As usual, your world revolves around Apple, but that you would be able to twist and turn something like switching to an open and royalty-free codec as anti-competitive is just beyond me. It is borderline idiotic.

Reply Parent Score: 5

dvhh Member since:
2006-03-20

I don't think that hardware optimization for a codec goes as far as hardwiring the codec, As it is for general purpose computer codec optimization, there would be some motion estimation helper from various unit in the device, so I don't think that adapting the general code for another codec would be that impossible ( maybe difficult, but hey Apple is pushing the industry to give up flash by saying the transition to HTML5 is trivial, is it turns out not to be ).
I don't even believe the battery/cpu meltdown you predict. So hold on your horses.

However I don't even think that people would update flash to read webM video, as they can already read h264 video, and there would'nt be any webm "killer application" that would motivate people.
I hope you understand the liability of of using 264 codec according to the mpeg-la, and that woudl be a problem for open source browser (both present and future) and alternative operating system (ok most of the people don't care about them, but we do, right ?).

Reply Parent Score: 2

BallmerKnowsBest Member since:
2008-06-02

They can support the codec without hardware acceleration and the iPhone gets horrid battery life playing YouTube stuff, or they reprogram the DAC to give VP8 hardware acceleration and the iPhone's battery goes into meltdown playing content from the iTunes store.


Wow, Apple uses DSPs that are only capable of supporting a single codec? Let me guess - they had the opportunity to get more flexible DSP chips, but Steve didn't like the color they came in (it clashed with the logic board, so tacky!).

Irrespective of the openness of VP8 this is categorically a case of someone abusing their market position to force a market's direction.


Reality check: the entire universe doesn't revolve around Apple. The release of WebM actually helps nearly every Google competitor, except for companies with a vested interest in locking customers into a particular video format (for instance, Apple).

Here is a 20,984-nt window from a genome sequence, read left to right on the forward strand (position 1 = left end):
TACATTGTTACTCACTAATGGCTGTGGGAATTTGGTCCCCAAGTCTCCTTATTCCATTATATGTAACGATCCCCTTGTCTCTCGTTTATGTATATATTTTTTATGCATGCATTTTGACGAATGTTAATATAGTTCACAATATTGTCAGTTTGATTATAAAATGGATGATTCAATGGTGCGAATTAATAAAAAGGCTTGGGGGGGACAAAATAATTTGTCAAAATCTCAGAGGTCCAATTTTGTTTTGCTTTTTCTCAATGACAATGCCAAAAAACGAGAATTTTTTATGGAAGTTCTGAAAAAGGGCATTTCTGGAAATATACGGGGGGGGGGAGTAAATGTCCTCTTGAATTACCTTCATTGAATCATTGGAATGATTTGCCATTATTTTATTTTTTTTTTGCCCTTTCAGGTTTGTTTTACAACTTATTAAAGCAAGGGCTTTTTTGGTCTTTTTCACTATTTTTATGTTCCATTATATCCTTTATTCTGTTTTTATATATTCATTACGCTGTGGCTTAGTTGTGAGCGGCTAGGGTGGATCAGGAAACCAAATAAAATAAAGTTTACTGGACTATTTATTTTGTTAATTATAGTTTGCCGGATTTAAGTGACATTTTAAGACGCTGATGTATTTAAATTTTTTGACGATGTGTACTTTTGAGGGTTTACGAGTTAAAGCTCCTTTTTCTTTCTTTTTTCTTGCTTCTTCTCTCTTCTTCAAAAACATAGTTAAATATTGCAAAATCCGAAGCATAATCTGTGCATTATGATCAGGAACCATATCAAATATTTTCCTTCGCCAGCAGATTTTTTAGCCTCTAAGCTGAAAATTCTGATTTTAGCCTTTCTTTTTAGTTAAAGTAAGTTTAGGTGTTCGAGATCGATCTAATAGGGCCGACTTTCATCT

No one else is getting all whiny and defensive over WebM, I don't see Palm, Microsoft, Nokia, Adobe, nVidia, ARM, etc (or their advocates) crying about it. Should Apple get special treatment because their h.264 lock-in agenda has been undermined?

Only a few weeks ago you were wanting Theora to be the standard, now VP8


Uh, it's called being sensible. Let me spell it out for you: WebM has the exact same virtues as Theora, and an infinitely better chance of succeeding. So you're criticizing Thom for supporting a codec based on merit, rather than being a blind Theora fanboy.

so I ask you this, how much chance does a codec like Theora have with Google doing this?


Buwahahahahahaha! What chance did it have before? Oh, and who can we thank for that?

It's amazing that you accuse Google of anti-competitive behavior and then mention Theora, which Apple has done more to hinder than anyone else (by refusing to even allow 3rd parties to support it on the iDevices).

Tell me, what sounds more like anti-competitive behavior:

Google releasing a royalty-free codec, that Apple or anyone else can implement so long as they don't try to pull an SCO.

- or -

Apple holding back the adoption of a royalty-free codec (Theora) by refusing to support it & lobbying against its standardization by the W3C, in favor of a codec that Apple just happens to have a financial interest in via their membership in the MPEG-LA.

Reply Parent Score: 4